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To Kill a Priest Reviews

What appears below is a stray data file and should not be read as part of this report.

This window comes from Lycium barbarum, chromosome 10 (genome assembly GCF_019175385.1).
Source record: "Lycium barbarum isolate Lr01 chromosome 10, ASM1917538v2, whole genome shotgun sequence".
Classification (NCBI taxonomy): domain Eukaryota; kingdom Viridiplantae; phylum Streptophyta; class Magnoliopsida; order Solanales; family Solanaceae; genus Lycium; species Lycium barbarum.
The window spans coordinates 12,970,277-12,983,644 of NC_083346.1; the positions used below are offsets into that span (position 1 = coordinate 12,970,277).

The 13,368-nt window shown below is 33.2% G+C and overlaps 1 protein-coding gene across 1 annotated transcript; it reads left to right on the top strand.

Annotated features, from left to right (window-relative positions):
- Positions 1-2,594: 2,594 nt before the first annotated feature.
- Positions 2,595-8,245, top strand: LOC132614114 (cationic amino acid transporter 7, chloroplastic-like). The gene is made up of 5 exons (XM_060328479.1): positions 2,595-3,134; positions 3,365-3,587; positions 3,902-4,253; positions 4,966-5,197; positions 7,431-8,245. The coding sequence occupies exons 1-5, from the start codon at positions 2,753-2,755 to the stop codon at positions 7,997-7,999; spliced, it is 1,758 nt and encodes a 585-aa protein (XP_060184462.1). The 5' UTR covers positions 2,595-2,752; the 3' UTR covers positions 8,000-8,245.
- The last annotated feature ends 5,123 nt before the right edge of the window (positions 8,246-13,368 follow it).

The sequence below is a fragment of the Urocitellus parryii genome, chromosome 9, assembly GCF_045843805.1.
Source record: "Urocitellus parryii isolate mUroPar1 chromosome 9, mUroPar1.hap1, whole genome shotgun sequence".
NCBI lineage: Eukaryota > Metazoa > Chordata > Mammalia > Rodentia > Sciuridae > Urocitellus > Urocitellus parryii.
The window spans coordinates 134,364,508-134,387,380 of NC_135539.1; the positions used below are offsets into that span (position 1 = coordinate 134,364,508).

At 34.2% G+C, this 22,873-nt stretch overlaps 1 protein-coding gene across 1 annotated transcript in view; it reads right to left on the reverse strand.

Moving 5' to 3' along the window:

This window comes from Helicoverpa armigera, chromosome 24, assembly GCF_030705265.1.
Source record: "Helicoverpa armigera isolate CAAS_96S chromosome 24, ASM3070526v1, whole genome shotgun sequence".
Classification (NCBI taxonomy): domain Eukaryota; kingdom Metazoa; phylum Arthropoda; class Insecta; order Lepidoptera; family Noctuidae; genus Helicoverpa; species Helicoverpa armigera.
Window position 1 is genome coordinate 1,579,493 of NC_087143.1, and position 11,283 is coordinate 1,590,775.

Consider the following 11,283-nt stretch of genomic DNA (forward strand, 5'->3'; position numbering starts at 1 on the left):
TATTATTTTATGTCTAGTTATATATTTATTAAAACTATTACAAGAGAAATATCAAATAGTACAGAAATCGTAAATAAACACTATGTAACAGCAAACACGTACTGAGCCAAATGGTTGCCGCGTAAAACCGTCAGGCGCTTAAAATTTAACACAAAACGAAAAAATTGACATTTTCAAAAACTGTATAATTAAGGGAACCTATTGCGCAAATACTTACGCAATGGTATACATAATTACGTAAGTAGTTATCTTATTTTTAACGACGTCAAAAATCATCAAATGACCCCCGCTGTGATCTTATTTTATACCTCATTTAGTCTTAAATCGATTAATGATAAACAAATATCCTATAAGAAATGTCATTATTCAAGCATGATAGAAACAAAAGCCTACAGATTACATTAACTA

Based on the 1984 murder of Solidarity supporter Fr. Jerzy Popieluszko, TO KILL A PRIEST has all the marks of a huge hit. Not only was it directed by renowned Polish expatriate Agnieszka Holland (director of the Oscar-nominated ANGRY HARVEST, scripter of ANNA), it also features a fine cast that includes French heartthrob Christopher Lambert and the highly-respected Ed Harris (THE ABYSS), and it revolves around an explosive story of power and politics. Overflowing with emotional intensity, Holland's film is also laden with symbolism; yet the characters are so burdened with movie contrivances that, despite its noble motives, the film becomes laughable. The supporting performances are strong, the cinematography is crisp, and the set design effectively transforms French locations into the Warsaw of the early 1980s, but Holland, working in English, lacks the deftness and sincerity that helped her achieve success with her earlier pictures, and, unfortunately, she receives little help from the two leads. Opening in Warsaw on Christmas Eve, 1981, as martial law is instituted, the film follows militia captain Stefan (Harris), a devoted cog in the party machine, as he heads a death squad assigned to eliminate Father Alek (Lambert), a priest who has been vocal in his opposition to the government. Although he is revolted by the priest's activism, Stefan finds himself tormented by inner demons as he falls under the spell of the charismatic cleric.